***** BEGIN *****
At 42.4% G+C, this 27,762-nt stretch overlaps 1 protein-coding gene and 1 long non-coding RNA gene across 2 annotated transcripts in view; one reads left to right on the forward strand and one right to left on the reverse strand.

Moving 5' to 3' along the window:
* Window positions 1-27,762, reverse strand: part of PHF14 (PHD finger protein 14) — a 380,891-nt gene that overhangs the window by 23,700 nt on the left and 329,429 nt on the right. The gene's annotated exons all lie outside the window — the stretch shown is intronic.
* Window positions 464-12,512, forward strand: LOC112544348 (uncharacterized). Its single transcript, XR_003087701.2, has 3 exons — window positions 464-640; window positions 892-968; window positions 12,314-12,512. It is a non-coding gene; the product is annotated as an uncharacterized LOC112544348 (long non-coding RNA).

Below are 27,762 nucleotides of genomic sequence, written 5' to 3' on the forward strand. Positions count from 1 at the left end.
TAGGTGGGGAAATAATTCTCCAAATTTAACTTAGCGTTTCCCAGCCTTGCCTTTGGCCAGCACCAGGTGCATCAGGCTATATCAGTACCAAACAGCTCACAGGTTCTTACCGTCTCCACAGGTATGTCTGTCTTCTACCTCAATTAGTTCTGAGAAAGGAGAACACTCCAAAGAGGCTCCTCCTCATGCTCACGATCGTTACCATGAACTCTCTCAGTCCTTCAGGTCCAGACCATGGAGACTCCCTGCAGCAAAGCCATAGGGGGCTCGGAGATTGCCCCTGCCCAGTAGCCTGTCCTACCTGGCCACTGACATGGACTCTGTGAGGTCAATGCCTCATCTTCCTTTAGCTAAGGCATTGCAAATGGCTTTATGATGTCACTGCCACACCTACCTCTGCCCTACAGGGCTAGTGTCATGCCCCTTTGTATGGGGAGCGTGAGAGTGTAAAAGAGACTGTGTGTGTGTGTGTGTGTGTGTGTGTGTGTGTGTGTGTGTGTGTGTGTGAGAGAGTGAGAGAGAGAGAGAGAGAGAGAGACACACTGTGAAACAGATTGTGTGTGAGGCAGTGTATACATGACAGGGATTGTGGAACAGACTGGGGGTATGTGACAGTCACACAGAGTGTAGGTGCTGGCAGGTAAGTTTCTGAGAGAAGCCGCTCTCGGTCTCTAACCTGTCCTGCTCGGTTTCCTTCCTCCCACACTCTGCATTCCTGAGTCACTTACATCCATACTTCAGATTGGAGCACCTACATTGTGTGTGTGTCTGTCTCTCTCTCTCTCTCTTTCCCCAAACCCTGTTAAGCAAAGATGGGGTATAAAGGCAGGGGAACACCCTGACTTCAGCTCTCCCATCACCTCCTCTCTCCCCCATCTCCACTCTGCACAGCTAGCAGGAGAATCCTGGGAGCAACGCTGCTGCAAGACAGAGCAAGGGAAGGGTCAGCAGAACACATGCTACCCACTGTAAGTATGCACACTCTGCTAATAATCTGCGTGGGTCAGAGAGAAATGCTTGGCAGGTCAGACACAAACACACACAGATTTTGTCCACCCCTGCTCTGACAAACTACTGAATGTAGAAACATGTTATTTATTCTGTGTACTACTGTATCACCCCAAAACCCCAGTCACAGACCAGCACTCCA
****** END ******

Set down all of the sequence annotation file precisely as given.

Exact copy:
At 42.4% G+C, this 27,762-nt stretch overlaps 1 protein-coding gene and 1 long non-coding RNA gene across 2 annotated transcripts in view; one reads left to right on the forward strand and one right to left on the reverse strand.

Moving 5' to 3' along the window:
* Window positions 1-27,762, reverse strand: part of PHF14 (PHD finger protein 14) — a 380,891-nt gene that overhangs the window by 23,700 nt on the left and 329,429 nt on the right. The gene's annotated exons all lie outside the window — the stretch shown is intronic.
* Window positions 464-12,512, forward strand: LOC112544348 (uncharacterized). Its single transcript, XR_003087701.2, has 3 exons — window positions 464-640; window positions 892-968; window positions 12,314-12,512. It is a non-coding gene; the product is annotated as an uncharacterized LOC112544348 (long non-coding RNA).

Below are 27,762 nucleotides of genomic sequence, written 5' to 3' on the forward strand. Positions count from 1 at the left end.
TAGGTGGGGAAATAATTCTCCAAATTTAACTTAGCGTTTCCCAGCCTTGCCTTTGGCCAGCACCAGGTGCATCAGGCTATATCAGTACCAAACAGCTCACAGGTTCTTACCGTCTCCACAGGTATGTCTGTCTTCTACCTCAATTAGTTCTGAGAAAGGAGAACACTCCAAAGAGGCTCCTCCTCATGCTCACGATCGTTACCATGAACTCTCTCAGTCCTTCAGGTCCAGACCATGGAGACTCCCTGCAGCAAAGCCATAGGGGGCTCGGAGATTGCCCCTGCCCAGTAGCCTGTCCTACCTGGCCACTGACATGGACTCTGTGAGGTCAATGCCTCATCTTCCTTTAGCTAAGGCATTGCAAATGGCTTTATGATGTCACTGCCACACCTACCTCTGCCCTACAGGGCTAGTGTCATGCCCCTTTGTATGGGGAGCGTGAGAGTGTAAAAGAGACTGTGTGTGTGTGTGTGTGTGTGTGTGTGTGTGTGTGTGTGTGTGTGTGTGAGAGAGTGAGAGAGAGAGAGAGAGAGAGAGACACACTGTGAAACAGATTGTGTGTGAGGCAGTGTATACATGACAGGGATTGTGGAACAGACTGGGGGTATGTGACAGTCACACAGAGTGTAGGTGCTGGCAGGTAAGTTTCTGAGAGAAGCCGCTCTCGGTCTCTAACCTGTCCTGCTCGGTTTCCTTCCTCCCACACTCTGCATTCCTGAGTCACTTACATCCATACTTCAGATTGGAGCACCTACATTGTGTGTGTGTCTGTCTCTCTCTCTCTCTCTTTCCCCAAACCCTGTTAAGCAAAGATGGGGTATAAAGGCAGGGGAACACCCTGACTTCAGCTCTCCCATCACCTCCTCTCTCCCCCATCTCCACTCTGCACAGCTAGCAGGAGAATCCTGGGAGCAACGCTGCTGCAAGACAGAGCAAGGGAAGGGTCAGCAGAACACATGCTACCCACTGTAAGTATGCACACTCTGCTAATAATCTGCGTGGGTCAGAGAGAAATGCTTGGCAGGTCAGACACAAACACACACAGATTTTGTCCACCCCTGCTCTGACAAACTACTGAATGTAGAAACATGTTATTTATTCTGTGTACTACTGTATCACCCCAAAACCCCAGTCACAGACCAGCACTCCA